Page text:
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Bishop Graham’s Parish visits in March and April

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Two Palm Sunday donkeys and pilgrimage encounters across the diocese were just some of the joys of Bishop Graham’s work this spring.

Highlights included confirmations at Norwich Cathedral and St Edmund’s Costessey, commissioning new clergy, and walking, talking and praying with Christians across the diocese on pilgrimage days.

Visiting the people of the Repps Deanery on the north Norfolk coast, Bishop Graham walked with them between Gimingham and Southrepps church, then from Roughton Road railway station to Felbrigg church, set in the parkland of the National Trust estate. The pilgrimage continued to Aylmerton church, talking to people all along the way. Bishop Graham ate with local clergy, ending with Evening Prayer in West Runton before catching the train home.

Four days later orange tip, brimstone and small blue butterflies accompanied the bishop as he walked almost 12 miles, meeting people from the Ingworth and Sparham Deanery. The day included a visit to Eves Hill Farm, Booton, and the chance to walk part of the beautiful new Ten Towers Trail. “Like any good pilgrimage it included pub and farm ice cream visits too,” said Bishop Graham.

Cowslips and bluebells were in full flower in woodlands and churchyards as Bishop Graham enjoyed a pilgrimage day in the Norwich North deanery, with Sunday services at St Catherine’s, Mile Cross and Horsham St Faiths.

Celebration services during March and April included visiting Wymondham Abbey for Mothering Sunday, where the Bishop of Norwich spoke of its “warm and thriving congregation” and heard the new children’s choir from Robert Kett Primary School.

Exactly 30 years after the first women were ordained in Norwich Cathedral, the anniversary was celebrated at Evensong in the Cathedral, followed by a reception in the Bishop’s House, by scores of women priests from across the diocese, including four of the original 20 women priests from 1994. Others joined online. All the music was by women composers, the Bishop’s chaplain, the Revd Sally Theakston, herself ordained 30 years ago, was the preacher, and prayers and readings were given by women ranging from a bishop to someone discerning vocation.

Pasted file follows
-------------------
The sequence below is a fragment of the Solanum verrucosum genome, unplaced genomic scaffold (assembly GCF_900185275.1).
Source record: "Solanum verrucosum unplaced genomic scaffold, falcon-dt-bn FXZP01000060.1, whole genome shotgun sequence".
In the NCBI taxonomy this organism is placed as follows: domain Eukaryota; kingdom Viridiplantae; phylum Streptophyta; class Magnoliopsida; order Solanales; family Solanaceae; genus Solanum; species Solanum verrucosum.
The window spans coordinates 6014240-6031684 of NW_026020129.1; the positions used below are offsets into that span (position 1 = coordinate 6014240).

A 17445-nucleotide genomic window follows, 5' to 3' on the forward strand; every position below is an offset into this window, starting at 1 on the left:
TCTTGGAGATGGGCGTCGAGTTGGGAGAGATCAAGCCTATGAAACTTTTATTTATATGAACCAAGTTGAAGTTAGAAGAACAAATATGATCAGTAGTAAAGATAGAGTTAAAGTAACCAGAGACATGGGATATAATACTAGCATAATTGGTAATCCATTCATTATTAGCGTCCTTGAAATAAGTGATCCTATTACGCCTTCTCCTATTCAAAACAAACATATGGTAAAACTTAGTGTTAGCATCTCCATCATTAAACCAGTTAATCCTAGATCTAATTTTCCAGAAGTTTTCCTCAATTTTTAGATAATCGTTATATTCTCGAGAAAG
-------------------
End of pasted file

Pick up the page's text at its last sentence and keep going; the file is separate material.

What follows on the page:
A Palm Sunday procession at St Michael and All Angels, Barton Turf, included one bishop, two donkeys, 14 children and 75 adults. A week later Bishop Graham celebrated Easter at the Cathedral with a service including baptisms and confirmations.

Bishop Graham commissioned the Revd James Stewart as chaplain to the Mothers’ Union, Alan Cossey as Bishop’s Advisor for Licensed Lay Ministers, and Gwilym Davey as the new director of Norwich Youth for Christ at joyful services this spring. He also licensed Deborah Walton as team vicar designate at St Mary’s, Martham, saying: “See the lavish grace of God at work in and through the saints in your churches!”

He marked his own 10th anniversary as a bishop, beginning with five years as Bishop of Dudley before moving to Norwich five years ago. He is also Abbot of St Benet’s, said to be only religious house not closed down by Henry VIII but instead amalgamated with the bishopric of Norwich. As abbot of the isolated riverside ruins, Bishop Graham visited the Museum of the Broads to launch its exhibition Digging, Draining and Drenching – The Story of Peat in the Broads.

“Peat landscape is essential for carbon storage, biodiversity and the solace of landscapes of the soul,” he said.

Bishop Graham also visited the Ishan Mosque and Islamic Centre in Norwich for Iftar, the meal eaten at sunset to break Ramadan fasting, calling it “a privilege to join my Muslim neighbours in a meal and good conversations.”

Delia Smith came to breakfast with Bishop Graham and people from and local schools and churches involved in the Feeding the Gap project, plus representatives of the Trussell Trust, Norfolk Community Foundation and the University of East Anglia. Bishop Graham said moving stories were shared at the briefing on food poverty, adding: “It brought together people from charities, education and the wonderful Delia Smith.”

He was the keynote speaker and chair of a regional conference at the Norwich Forum, for Homes for Cathy, an alliance of housing associations and charities committed to ending homelessness.

In Dereham the Bishop opened the Good Shepherd Garden at the Dereham Church of England Junior Academy and said: “I hope it will be a place where pupils can sit in green pastures by quiet waters, or walk the different paths, and know that goodness and love are Jesus’ gift to them.”

He attended a diocesan schools day in Norwich Cathedral and joined more than 80 children in years three and four, from Hempnall Primary School, when they visited the cathedral. He also preached at St Alban’s church in the south of the city.

Further afield he took part in a seminar in Assisi, in Italy, hosted by the World Council of Churches and focusing on God the creator. His work in the House of Lords included debates on the regeneration of former industrial areas and the committee stage of the Oil and Petroleum Extraction Bill.